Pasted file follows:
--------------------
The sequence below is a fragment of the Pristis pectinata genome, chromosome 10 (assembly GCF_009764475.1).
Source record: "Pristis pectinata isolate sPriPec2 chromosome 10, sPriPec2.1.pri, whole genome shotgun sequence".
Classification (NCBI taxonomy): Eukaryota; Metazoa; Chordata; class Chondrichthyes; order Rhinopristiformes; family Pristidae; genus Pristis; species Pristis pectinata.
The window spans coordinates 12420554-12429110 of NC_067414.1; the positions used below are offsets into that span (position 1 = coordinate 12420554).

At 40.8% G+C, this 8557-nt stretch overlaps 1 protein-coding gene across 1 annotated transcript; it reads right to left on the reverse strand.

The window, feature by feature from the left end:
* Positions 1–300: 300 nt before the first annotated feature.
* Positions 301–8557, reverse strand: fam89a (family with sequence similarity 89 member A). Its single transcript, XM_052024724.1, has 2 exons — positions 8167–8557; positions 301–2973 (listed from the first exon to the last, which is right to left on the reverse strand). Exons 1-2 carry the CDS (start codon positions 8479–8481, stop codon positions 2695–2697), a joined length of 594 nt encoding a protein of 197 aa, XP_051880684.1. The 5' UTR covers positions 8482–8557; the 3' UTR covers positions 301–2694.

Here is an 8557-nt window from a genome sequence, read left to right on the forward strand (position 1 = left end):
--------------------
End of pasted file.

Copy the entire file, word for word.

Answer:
The sequence below is a fragment of the Pristis pectinata genome, chromosome 10 (assembly GCF_009764475.1).
Source record: "Pristis pectinata isolate sPriPec2 chromosome 10, sPriPec2.1.pri, whole genome shotgun sequence".
Classification (NCBI taxonomy): Eukaryota; Metazoa; Chordata; class Chondrichthyes; order Rhinopristiformes; family Pristidae; genus Pristis; species Pristis pectinata.
The window spans coordinates 12420554-12429110 of NC_067414.1; the positions used below are offsets into that span (position 1 = coordinate 12420554).

At 40.8% G+C, this 8557-nt stretch overlaps 1 protein-coding gene across 1 annotated transcript; it reads right to left on the reverse strand.

The window, feature by feature from the left end:
* Positions 1–300: 300 nt before the first annotated feature.
* Positions 301–8557, reverse strand: fam89a (family with sequence similarity 89 member A). Its single transcript, XM_052024724.1, has 2 exons — positions 8167–8557; positions 301–2973 (listed from the first exon to the last, which is right to left on the reverse strand). Exons 1-2 carry the CDS (start codon positions 8479–8481, stop codon positions 2695–2697), a joined length of 594 nt encoding a protein of 197 aa, XP_051880684.1. The 5' UTR covers positions 8482–8557; the 3' UTR covers positions 301–2694.

Here is an 8557-nt window from a genome sequence, read left to right on the forward strand (position 1 = left end):